I live now in two small rooms—a kitchen

and a place to sleep. Outside: the yard,

a high blank wall, a small section of sky.


The pin, always fragile,

bent some time ago.

I have made a place for it

on scraps of old fabric

on the stand beside my bed.

I think of a city; my sister disappearing

down the subway steps.

Holding her umbrella; the wind

of the train lifting her hair.


The winter the bone broke

we found a trunk of shawls

in the attic, the fabric thin and worn, almost weightless.

When our mother came to find us,

we sat with our backs turned,

wrapped in the cold dark silks,

pretending we were very old women

who had lived there all along.


She asked our names. We’d forgotten.

Stiff beneath the cloak, in its cast,

my sister's arm looked thick as a statue's.

When our mother asked us

where her children were,

we stifled our laughter.

We said, You have none.



Sunday Morning


The weather turned bad and I got happy.

That’s wrong—I mean the morning sky

was ash blue, birds on the ground. I mean

not happy but good, not good

but fastened, steady, like every train in the city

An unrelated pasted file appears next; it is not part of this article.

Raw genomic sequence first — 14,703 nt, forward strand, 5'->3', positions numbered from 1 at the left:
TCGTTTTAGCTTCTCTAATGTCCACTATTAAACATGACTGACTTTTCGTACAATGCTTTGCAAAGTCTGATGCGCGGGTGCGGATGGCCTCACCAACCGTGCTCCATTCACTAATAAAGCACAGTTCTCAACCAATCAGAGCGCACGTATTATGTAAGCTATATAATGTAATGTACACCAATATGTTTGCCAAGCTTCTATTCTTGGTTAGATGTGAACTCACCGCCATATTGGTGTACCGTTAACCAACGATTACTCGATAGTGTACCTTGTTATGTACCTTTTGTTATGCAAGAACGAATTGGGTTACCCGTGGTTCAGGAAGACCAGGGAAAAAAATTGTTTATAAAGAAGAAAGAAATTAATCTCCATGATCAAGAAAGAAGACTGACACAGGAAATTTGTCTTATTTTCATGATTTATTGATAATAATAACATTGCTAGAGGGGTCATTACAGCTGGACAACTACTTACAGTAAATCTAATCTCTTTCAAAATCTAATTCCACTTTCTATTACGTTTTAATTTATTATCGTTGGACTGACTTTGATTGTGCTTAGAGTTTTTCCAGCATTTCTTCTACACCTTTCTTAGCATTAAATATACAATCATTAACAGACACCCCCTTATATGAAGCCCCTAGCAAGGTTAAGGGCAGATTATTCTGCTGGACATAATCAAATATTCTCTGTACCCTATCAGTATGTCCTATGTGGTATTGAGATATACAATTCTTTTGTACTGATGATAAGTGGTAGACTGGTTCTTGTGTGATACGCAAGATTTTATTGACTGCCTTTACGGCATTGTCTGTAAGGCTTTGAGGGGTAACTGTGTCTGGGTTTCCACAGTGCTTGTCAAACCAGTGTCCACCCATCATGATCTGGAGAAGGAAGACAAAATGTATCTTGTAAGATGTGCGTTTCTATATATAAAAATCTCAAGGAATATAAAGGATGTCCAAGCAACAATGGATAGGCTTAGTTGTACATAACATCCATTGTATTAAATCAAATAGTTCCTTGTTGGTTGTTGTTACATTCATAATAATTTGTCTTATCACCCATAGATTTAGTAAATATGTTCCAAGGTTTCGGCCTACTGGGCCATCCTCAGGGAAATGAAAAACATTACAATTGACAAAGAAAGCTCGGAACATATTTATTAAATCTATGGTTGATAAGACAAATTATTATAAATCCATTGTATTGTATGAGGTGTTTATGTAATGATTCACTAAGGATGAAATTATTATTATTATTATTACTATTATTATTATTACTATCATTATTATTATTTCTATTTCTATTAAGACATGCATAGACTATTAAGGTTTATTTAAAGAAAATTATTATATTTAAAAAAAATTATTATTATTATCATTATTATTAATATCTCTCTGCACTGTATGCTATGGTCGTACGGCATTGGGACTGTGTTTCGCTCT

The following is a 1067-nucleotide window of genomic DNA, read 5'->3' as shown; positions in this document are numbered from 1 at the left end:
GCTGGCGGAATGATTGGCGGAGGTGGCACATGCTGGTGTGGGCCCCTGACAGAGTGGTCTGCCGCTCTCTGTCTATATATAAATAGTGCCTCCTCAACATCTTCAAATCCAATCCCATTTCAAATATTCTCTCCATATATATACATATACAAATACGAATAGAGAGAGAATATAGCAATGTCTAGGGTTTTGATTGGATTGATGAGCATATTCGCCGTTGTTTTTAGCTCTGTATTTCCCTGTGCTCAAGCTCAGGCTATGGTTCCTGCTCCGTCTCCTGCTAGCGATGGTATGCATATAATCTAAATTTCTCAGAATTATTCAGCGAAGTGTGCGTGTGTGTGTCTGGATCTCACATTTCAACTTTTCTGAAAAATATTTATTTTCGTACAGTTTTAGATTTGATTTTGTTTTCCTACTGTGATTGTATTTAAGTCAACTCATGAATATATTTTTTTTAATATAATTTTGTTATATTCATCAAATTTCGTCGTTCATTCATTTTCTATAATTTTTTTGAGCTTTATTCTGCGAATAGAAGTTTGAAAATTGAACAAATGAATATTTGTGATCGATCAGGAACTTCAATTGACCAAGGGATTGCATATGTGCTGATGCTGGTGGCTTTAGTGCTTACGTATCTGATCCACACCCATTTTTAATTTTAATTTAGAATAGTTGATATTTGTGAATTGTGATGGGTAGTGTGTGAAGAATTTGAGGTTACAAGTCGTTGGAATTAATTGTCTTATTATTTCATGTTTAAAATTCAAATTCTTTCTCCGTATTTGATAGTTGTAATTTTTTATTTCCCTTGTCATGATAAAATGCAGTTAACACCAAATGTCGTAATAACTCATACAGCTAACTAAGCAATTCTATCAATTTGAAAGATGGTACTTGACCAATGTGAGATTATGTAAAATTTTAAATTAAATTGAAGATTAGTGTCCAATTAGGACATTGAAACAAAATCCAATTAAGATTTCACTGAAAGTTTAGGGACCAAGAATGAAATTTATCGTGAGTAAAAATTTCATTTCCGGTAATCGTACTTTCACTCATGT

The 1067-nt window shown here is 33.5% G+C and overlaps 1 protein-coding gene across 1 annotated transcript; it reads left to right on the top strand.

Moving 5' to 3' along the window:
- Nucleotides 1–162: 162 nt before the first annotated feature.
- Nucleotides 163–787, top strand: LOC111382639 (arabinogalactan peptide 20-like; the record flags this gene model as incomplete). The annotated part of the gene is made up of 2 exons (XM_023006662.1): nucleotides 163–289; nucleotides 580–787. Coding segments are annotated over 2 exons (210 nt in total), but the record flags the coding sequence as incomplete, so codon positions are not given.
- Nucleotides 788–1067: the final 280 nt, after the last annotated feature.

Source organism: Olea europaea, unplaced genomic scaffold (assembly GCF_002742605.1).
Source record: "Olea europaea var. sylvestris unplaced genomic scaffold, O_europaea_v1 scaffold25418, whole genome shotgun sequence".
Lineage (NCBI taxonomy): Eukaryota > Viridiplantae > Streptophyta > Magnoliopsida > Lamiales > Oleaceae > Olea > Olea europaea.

was running late, but no one minded.

On 12th street, tarpaulin swelled

and bowed in wind. Rain drove straight

through a woman’s dress. And again

on Hollis, that slowness: damp black

trees, the line of streetlights

paced like breath. I pulled over. Leaves

dripped like rinsed hands.

A girl held her mother

by the shoulders on a porch.

-from North American Stadiums, Milkweed (2018)

GRADY CHAMBERS is the author of North American Stadiums (Milkweed, 2018) selected by Henri Cole as the winner of the inaugural Max Ritvo Poetry Prize. His poems have appeared in or are forthcoming from The Paris Review, Ploughshares, Kenyon Review Online, Prairie Schooner, Boulevard, and elsewhere. Grady was a 2015-2017 Wallace Stegner Fellow at Stanford University. He lives in Philadelphia.